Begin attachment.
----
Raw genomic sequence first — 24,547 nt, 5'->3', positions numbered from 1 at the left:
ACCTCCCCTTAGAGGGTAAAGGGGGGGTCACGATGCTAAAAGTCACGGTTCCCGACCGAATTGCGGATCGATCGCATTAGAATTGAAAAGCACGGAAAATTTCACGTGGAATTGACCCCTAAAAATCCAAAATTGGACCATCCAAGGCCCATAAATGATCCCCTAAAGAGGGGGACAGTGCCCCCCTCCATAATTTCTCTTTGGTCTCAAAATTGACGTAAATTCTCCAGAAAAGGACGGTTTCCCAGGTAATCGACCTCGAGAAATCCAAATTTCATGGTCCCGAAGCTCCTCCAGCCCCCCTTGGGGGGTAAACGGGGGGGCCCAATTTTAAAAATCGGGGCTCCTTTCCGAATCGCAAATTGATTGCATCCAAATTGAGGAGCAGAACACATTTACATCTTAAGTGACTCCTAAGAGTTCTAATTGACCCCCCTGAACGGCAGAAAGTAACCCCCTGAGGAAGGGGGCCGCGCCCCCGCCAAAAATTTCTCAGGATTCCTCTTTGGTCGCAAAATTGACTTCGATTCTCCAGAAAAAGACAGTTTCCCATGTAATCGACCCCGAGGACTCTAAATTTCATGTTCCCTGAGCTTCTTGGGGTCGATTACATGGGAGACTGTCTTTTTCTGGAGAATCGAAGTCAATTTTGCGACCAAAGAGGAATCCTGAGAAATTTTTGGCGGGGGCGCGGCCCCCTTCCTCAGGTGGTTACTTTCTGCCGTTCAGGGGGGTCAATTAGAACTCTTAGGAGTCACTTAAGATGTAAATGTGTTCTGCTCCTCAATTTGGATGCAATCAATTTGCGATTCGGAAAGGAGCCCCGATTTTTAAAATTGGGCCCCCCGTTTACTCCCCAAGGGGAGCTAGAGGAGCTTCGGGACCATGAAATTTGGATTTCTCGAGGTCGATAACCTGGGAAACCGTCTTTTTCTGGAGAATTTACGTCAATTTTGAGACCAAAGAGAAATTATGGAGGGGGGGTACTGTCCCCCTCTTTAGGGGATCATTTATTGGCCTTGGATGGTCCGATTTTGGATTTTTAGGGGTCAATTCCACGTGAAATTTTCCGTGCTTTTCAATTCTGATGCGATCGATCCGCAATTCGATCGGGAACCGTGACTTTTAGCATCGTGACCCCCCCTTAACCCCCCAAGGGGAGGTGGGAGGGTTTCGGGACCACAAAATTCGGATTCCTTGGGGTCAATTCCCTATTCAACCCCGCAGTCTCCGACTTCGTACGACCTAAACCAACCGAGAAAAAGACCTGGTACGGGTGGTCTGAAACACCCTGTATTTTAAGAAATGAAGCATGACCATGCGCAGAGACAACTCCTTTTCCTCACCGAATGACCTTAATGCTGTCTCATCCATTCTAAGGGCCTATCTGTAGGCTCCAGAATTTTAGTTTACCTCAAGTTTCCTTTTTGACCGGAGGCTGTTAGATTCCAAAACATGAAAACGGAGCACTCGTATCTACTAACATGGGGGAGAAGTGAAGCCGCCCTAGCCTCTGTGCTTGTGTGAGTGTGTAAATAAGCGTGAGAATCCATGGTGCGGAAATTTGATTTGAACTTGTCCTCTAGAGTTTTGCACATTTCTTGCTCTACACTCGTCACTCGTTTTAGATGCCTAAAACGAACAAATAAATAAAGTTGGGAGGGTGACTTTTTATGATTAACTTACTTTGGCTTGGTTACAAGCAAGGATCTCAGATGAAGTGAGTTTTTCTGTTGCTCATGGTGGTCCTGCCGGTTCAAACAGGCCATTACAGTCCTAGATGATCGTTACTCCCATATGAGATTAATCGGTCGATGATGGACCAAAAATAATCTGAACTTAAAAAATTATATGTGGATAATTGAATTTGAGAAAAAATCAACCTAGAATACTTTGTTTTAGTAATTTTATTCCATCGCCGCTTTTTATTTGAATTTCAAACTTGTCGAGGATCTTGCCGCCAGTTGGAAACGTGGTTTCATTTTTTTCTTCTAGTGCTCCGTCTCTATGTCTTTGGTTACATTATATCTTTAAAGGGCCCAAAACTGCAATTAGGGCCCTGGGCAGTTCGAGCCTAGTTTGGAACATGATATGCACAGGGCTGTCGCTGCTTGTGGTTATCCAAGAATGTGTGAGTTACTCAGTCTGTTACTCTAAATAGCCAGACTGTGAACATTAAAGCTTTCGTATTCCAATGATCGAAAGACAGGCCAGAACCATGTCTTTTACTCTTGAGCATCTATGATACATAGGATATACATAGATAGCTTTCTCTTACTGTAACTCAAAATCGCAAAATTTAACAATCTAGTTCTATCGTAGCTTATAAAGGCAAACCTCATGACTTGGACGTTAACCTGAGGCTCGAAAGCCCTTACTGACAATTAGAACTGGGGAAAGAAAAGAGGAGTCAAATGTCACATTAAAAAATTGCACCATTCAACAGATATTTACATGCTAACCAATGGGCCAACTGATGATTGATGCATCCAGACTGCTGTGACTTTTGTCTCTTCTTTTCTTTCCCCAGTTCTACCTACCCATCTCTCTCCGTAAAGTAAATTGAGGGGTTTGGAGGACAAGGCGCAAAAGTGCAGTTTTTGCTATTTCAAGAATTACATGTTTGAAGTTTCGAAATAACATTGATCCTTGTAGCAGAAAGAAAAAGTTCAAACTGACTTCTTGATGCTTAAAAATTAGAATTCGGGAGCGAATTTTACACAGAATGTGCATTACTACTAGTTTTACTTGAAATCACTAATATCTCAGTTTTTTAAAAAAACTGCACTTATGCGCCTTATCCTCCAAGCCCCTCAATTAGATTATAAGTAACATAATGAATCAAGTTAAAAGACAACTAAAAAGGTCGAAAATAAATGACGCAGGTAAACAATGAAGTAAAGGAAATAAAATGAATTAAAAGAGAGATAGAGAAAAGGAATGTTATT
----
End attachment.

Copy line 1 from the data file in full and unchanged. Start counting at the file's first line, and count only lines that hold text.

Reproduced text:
Raw genomic sequence first — 24,547 nt, 5'->3', positions numbered from 1 at the left: